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Seoul Music

November / December 2008


Over the past few years, the night club / disco / dance club industry has changed considerably.

All over the world, club operators have realized that many customers want more than just a disco or dance club - resulting in multi-purpose venues where a dance space with requisite DJ, audio and lighting technology, is just one facet of what they have to offer. South Korea is no exception, albeit with its own particular idiosyncrasies. Yoon Dae-In, CEO of ArtTech Lighting Co.Ltd and Robe Lighting’s exclusive distributor in Korea, revealed some of the most interesting.

Beginning in July 2004, a five-day work week was introduced in South Korea. Previously most Koreans had been working six days a week and those who often went to clubs would invariably spend all day Sunday sleeping. Having an extra day off each week would, one might assume, be a boon to the nightlife entertainment industry, but conversely this was not the case. Suddenly Korean businessmen, the big spending patrons at clubs, realized they had much more time to spend with their families, on sporty leisure activities, weekend camping trips and short tours around the country. It wasn’t long before the once thriving clubbing scene was decimated and many members clubs were shut down. South Korea’s recent Olympic performance may be testament to these healthier, sporting lifestyles. Among Asian countries, their medal tally was the highest per capita, indeed rivaling that of the UK.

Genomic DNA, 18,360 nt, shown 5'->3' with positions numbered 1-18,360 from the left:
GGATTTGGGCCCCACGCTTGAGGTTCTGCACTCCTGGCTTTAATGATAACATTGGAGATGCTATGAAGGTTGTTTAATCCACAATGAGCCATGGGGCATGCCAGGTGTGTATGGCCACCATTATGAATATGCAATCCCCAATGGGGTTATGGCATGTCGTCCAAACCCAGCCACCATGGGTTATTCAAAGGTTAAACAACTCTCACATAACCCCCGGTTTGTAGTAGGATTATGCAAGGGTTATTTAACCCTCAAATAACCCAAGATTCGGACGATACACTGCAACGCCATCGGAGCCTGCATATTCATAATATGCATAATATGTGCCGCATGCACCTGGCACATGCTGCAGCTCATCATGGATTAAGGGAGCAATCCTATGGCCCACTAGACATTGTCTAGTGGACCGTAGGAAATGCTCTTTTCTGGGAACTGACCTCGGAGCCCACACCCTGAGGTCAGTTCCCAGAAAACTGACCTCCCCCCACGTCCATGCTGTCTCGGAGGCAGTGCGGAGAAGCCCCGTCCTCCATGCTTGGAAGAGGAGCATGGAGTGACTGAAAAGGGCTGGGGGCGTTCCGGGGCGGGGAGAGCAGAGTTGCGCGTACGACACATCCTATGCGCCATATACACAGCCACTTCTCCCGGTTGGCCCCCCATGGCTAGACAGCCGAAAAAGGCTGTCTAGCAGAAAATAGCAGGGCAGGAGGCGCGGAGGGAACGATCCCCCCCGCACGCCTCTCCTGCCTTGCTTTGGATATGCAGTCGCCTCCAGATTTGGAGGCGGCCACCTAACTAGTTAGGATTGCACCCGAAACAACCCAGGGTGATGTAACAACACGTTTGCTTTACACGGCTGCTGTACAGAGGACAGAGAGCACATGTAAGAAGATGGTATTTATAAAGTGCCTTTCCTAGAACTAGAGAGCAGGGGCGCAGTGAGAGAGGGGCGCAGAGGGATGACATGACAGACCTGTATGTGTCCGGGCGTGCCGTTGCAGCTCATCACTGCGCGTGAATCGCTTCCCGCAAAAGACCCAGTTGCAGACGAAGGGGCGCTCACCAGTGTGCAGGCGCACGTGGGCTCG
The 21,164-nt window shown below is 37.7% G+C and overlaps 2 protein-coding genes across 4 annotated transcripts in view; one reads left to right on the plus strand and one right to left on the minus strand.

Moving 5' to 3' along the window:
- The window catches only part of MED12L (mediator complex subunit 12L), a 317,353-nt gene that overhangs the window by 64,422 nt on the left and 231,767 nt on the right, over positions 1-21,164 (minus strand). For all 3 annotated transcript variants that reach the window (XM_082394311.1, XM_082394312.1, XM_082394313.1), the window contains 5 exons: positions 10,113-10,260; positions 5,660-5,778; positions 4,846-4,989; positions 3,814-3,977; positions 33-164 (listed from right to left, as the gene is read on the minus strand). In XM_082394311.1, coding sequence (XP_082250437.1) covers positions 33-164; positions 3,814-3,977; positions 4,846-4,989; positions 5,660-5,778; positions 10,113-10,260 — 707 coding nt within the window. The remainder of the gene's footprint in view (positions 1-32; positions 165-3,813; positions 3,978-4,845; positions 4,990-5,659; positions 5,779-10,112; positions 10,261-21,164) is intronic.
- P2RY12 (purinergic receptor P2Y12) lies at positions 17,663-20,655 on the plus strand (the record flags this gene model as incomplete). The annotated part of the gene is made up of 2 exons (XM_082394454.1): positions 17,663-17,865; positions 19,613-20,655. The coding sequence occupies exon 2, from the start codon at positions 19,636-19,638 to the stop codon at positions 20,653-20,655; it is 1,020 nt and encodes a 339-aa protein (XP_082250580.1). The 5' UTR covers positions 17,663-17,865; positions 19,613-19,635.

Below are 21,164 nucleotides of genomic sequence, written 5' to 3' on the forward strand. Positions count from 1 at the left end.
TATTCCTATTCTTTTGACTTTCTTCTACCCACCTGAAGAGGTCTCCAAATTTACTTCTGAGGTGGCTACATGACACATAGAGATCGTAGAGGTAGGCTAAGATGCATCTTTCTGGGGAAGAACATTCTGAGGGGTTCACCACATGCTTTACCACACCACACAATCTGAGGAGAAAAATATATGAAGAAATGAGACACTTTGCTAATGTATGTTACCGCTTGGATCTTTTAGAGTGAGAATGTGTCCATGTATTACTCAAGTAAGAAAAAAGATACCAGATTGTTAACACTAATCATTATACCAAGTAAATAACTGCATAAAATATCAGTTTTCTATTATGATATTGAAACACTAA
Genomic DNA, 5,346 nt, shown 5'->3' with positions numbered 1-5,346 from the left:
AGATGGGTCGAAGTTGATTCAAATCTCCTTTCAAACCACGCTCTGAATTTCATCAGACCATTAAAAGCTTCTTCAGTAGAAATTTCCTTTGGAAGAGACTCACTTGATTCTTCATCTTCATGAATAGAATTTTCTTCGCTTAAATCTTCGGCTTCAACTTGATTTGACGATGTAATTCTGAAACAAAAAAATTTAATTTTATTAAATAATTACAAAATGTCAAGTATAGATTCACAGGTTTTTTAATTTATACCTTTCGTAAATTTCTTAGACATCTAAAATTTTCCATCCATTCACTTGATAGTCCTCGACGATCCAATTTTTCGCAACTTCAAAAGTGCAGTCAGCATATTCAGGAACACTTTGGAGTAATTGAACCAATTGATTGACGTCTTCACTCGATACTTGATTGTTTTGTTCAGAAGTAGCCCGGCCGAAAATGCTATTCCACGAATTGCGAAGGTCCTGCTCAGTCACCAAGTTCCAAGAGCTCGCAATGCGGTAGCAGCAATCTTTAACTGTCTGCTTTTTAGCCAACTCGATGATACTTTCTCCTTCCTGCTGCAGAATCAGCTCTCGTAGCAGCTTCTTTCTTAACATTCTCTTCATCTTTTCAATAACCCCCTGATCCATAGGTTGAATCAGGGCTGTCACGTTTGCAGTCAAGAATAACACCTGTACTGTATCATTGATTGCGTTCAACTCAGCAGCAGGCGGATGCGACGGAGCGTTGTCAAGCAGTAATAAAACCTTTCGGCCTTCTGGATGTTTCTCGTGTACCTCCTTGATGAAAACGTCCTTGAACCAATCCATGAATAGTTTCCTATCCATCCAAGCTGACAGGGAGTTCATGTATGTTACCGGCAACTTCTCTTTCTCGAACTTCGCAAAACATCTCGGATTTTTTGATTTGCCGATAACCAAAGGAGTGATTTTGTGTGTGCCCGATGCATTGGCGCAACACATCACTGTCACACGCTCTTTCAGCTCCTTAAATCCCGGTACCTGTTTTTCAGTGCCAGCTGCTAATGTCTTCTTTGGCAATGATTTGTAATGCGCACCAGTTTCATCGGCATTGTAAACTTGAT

Repositioning themselves for the new situation, clubs with sporty healthy themes such as Banyan Club and Spa, and Marina Jefe have met with resounding success. Neither of these venues can be categorised as discos or dance clubs but they do have worthy facilities to provide such entertainment.

There are other peculiarities for Korean clubs. As opposed to most countries around the world, there are no restrictions on opening hours and clubs can stay open as long as they want. In addition, Koreans prefer en masse seating instead of standing around. Prime examples of this are at Club Spot and Super Dom. As well as all that, according to one source, Koreans are traditionally shy at making direct approaches, so potentially ‘romantic’ introductions are made by club staff.
Some things in Korea haven’t changed since mondo*dr visited Seoul over 10 years ago. The Hongik University area is still the place to party for hip young clubbers. and a very significant percentage of DJs still become deaf as an occupational hazard. Hopefully exposure to Funktion-One systems will remedy this for the next crop of DJs.

(Words & Pics: Jimmie Wing)

 

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